Another encouraging finding was a decline in injury deaths among teenagers, including driving deaths, from 44 per 100,000 teens in 2008 to 39 per 100,000 in 2009. Binge drinking among 12th graders also dropped from 25 percent in 2009 to 23 percent in 2010.
Other findings point in a less positive direction. The proportion of eighth-graders who had used drugs in the past 30 days rose from 8 percent in 2009 to 10 percent last year. And children were also more likely to live below the poverty line–21 percent in 2009 compared to 19 percent in 2008. Children are also more likely to live with unemployed parents, and to live in crowded or physically inadequate housing.
“This report documents some significant changes in several key areas,” Edward Sondik, director of the Centers for Disease Control and Prevention’s National Center for Health Statistics told CNN.com. “This annual report is an important tool to monitor the well being of our nation’s children,” said Sondik. “Each area we report on is critical to our youth”
Other researchers say the report has political ramifications.
Dr. Steven E. Lipshultz, chairman of pediatrics at the University of Miami Miller School of Medicine, told HealthDay that, “while not earth-shattering,” the report is important because it can guide policies that affect children.
Lipshultz is particularity concerned that programs that benefit children’s health and well-being are being cut during the ongoing anemic economic recovery.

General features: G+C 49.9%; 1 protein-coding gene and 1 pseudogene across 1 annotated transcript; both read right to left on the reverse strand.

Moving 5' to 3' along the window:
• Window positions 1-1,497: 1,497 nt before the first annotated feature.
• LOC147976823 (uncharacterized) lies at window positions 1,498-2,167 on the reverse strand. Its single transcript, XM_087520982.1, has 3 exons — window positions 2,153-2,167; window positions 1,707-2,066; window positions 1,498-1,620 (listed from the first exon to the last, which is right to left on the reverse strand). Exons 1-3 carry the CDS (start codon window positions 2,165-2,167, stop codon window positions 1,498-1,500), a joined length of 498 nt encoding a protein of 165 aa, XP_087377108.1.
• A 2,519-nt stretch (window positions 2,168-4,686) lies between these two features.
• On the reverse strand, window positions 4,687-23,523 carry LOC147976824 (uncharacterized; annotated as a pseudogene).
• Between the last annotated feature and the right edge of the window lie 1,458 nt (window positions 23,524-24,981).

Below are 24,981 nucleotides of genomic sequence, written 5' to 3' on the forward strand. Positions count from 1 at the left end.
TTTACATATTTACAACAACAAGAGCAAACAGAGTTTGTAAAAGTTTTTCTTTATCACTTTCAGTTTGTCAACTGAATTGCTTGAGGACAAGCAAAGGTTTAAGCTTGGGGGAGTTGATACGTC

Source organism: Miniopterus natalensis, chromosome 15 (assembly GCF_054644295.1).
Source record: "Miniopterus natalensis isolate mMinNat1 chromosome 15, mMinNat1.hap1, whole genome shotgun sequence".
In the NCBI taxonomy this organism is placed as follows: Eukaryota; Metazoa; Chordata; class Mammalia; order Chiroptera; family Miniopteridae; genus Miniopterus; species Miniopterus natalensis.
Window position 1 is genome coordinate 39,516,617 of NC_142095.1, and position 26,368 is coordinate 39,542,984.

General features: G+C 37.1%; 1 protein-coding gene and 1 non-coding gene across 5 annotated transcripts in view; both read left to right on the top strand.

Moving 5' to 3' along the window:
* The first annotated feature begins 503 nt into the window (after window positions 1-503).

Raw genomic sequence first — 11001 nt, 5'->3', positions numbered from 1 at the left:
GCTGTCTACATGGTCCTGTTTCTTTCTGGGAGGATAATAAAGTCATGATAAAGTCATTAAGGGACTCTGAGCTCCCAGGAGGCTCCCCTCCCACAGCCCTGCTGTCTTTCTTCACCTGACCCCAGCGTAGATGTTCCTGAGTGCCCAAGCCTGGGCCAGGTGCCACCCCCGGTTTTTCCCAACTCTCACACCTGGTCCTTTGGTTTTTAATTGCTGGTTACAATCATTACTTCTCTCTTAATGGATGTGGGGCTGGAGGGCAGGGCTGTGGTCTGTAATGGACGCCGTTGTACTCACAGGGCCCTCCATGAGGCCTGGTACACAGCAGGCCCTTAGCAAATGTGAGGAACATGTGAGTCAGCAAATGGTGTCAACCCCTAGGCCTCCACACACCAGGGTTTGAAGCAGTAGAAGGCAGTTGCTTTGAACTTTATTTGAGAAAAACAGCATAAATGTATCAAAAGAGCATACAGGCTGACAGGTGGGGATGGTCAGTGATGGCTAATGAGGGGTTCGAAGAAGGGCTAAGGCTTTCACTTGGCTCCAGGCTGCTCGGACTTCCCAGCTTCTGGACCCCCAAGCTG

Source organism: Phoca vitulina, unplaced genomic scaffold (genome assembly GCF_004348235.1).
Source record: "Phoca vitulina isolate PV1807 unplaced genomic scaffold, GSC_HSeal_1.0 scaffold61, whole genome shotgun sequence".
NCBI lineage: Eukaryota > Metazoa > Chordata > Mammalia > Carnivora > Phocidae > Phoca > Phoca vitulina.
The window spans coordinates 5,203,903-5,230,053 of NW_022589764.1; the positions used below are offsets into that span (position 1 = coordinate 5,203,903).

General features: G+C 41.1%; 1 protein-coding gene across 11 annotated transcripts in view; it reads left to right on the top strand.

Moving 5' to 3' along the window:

“There is so much political rhetoric that gets bantered about that without a scorecard it’s hard to sort out what the real facts are,” Lipshultz said. “And kids don’t vote, and so they are not necessarily a constituency that is a high priority among policy makers.
“If we are going to take limited resources and we are going to work to have the next generation healthier than the current one, the same old solutions may need to be modified,” he added.
(image via: http://rogerfields.com/)
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Friday, June 10th, 2011
A study published in the journal Science has found that kids who attend preschool are less likely to commit crimes or become addicted to drugs and alcohol as adults. Preschool-educated kids are also likely to grow up to have higher education and income levels than non-preschool-attending peers.
The study, which was conducted in low-income neighborhoods in Chicago, followed 1,539 children, mostly African American, born in 1979-80. Nine hundred of the families sent their 3-4-year-old kids to the Chicago’s federally-funded Child-Parent Center Education Program, and the rest attended full-day kindergarten but no preschool.
Time magazine reported on the study:
After tracking the children to age 28, researchers found that those who had attended preschool were 28% less likely to develop alcohol or other drug problems or to wind up in jail or prison in adulthood, compared with kids who did not go to preschool. What’s more, their odds of being arrested for a felony were cut by 22% and they were 24% more likely to attend a four-year college. Incomes in adulthood of those who attended preschool were also higher than those for the children who did not.
Researchers emphasized, however, that it’s the quality of the preschool, not its mere existence, that is likely responsible for these remarkable findings.
“Just funding preschool doesn’t mean it’s going to be effective,” Arthur Reynolds, director of the Chicago Longitudinal Study, told Time. “You have to follow the principles of quality,” including consistent lessons in listening, math and reading preparation, and other school readiness techniques.
(image via: http://www.whyboysfail.com)